No time for high fives…the initial management of mechanically ventilated patients matters! By Dr. Lou Argentine
You’ve just successfully intubated a critically ill patient in the emergency department….the nurse interrupts your celebration by asking if you would like any medications for sedation and/or pain management… does it matter? YES!
- Initial goal after intubation: analgesia
- use quick acting medications such as fentanyl or remifentanil to avoid overmedicating
- consider bolus adminstration immediately after tube secured
- May also need low dose sedatives
- the literature has consistently supported that minimizing sedation provides clinical benefit: fewer days on ventilator, fewer days in ICU, etc.
- the initial level of sedation after intubation also influences these clinical outcomes, proving the importance of initial pharmacology in emergency department
- important to remember that there are still indications for deeper levels of sedation: patients receiving neuromuscular blocking agents, status epilepticus, intracranial hypertension, etc.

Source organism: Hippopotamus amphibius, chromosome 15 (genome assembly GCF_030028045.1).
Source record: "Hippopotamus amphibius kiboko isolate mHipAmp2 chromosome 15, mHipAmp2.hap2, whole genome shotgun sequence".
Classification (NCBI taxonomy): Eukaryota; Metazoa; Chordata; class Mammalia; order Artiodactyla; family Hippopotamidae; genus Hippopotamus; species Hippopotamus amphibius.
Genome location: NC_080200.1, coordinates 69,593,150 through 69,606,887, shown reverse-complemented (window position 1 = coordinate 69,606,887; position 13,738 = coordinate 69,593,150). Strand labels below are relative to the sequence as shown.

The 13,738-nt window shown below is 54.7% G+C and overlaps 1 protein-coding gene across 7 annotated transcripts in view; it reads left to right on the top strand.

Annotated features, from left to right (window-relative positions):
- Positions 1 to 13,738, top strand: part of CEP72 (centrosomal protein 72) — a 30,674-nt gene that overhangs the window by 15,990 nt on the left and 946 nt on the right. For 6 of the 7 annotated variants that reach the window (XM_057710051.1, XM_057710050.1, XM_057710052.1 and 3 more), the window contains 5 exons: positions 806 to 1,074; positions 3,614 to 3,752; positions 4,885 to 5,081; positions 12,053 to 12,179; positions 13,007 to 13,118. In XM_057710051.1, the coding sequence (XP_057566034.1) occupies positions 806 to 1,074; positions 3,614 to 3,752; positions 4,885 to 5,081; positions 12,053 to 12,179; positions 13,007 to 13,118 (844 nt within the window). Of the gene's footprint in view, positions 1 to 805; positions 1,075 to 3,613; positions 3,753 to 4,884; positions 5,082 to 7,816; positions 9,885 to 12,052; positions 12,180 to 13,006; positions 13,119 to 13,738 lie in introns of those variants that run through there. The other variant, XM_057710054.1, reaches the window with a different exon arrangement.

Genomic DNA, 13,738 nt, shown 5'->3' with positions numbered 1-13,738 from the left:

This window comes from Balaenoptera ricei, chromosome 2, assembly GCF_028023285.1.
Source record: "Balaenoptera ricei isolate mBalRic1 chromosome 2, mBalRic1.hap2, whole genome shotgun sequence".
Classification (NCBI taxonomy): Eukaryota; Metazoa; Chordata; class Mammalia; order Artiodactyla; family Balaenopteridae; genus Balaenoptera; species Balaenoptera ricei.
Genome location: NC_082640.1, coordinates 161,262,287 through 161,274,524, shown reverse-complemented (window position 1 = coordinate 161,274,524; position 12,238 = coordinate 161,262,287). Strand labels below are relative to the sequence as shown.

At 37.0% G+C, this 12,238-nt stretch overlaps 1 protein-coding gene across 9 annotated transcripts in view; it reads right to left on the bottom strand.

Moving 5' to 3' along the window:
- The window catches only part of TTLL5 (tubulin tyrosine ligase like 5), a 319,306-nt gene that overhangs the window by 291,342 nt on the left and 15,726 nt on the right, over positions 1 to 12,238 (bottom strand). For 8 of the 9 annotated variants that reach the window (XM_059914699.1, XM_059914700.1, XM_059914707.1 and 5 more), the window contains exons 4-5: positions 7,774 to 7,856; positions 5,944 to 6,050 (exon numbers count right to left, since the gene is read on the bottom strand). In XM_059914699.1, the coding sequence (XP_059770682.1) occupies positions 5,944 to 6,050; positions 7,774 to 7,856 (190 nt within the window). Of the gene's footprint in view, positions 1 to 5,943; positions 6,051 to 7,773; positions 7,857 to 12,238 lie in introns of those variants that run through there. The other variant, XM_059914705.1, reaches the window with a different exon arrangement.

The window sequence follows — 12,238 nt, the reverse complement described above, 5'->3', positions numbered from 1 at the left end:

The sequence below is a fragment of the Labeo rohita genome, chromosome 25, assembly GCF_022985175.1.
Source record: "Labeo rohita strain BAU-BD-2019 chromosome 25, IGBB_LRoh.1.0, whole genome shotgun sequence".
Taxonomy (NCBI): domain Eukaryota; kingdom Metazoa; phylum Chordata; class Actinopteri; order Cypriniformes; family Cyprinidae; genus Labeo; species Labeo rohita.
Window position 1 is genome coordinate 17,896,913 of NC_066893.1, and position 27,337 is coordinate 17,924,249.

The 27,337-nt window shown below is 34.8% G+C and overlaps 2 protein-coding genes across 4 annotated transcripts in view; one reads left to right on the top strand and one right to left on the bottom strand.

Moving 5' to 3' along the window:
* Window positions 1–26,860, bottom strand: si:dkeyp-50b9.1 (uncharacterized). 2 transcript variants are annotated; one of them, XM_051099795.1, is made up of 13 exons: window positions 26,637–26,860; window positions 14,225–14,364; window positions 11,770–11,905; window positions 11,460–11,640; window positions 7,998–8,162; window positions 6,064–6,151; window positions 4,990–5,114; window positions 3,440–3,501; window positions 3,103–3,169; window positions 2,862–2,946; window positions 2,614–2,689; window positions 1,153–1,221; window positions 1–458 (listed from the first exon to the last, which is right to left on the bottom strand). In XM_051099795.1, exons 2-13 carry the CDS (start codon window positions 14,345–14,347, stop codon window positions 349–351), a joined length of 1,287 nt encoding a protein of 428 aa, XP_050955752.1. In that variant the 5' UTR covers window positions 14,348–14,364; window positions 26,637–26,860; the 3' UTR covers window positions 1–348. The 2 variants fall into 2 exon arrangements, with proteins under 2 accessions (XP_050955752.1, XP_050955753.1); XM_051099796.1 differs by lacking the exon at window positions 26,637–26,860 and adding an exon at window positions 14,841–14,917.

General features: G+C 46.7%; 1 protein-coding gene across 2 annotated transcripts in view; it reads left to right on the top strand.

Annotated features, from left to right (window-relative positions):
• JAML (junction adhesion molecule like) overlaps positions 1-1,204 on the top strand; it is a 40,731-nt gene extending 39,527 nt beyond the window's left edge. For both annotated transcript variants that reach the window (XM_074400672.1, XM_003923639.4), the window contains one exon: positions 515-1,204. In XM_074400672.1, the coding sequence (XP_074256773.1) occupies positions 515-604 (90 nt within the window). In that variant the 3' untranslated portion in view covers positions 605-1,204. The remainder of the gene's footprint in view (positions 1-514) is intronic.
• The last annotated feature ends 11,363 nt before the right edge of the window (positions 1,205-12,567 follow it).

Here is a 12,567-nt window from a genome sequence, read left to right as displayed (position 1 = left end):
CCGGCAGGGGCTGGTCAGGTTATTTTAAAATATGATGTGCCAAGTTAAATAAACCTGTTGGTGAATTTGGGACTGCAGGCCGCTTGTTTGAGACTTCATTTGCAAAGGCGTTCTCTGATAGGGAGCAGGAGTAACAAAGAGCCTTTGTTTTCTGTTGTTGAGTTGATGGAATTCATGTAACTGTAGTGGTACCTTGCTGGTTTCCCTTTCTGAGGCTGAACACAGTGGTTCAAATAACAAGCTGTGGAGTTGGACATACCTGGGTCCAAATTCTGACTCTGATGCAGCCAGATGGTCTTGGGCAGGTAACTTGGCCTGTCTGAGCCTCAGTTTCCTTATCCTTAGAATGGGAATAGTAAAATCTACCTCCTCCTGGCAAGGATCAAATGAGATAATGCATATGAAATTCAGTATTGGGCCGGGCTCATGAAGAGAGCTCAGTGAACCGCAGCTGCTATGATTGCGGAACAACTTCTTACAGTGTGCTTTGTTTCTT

- Ordering post sedation medications while ordering RSI medications helps avoid delays and errors in post incubation analgesia/sedation
Bottom-line: minimizing sedation after first focusing on pain management will provide a clinical benefit to your recently intubated patients
- Barr, Juliana, et al. "Clinical practice guidelines for the management of pain, agitation, and delirium in adult patients in the intensive care unit." Critical care medicine 41.1 (2013): 263-306.
- Devabhakthuni, Sandeep, et al. "Analgosedation: a paradigm shift in intensive care unit sedation practice." Annals of Pharmacotherapy 46.4 (2012): 530-540.
- Reade, Michael C., and Simon Finfer. "Sedation and delirium in the intensive care unit." New England Journal of Medicine370.5 (2014): 444-454.
- Shehabi, Yahya, et al. "Early intensive care sedation predicts long-term mortality in ventilated critically ill patients." American journal of respiratory and critical care medicine 186.8 (2012): 724-731.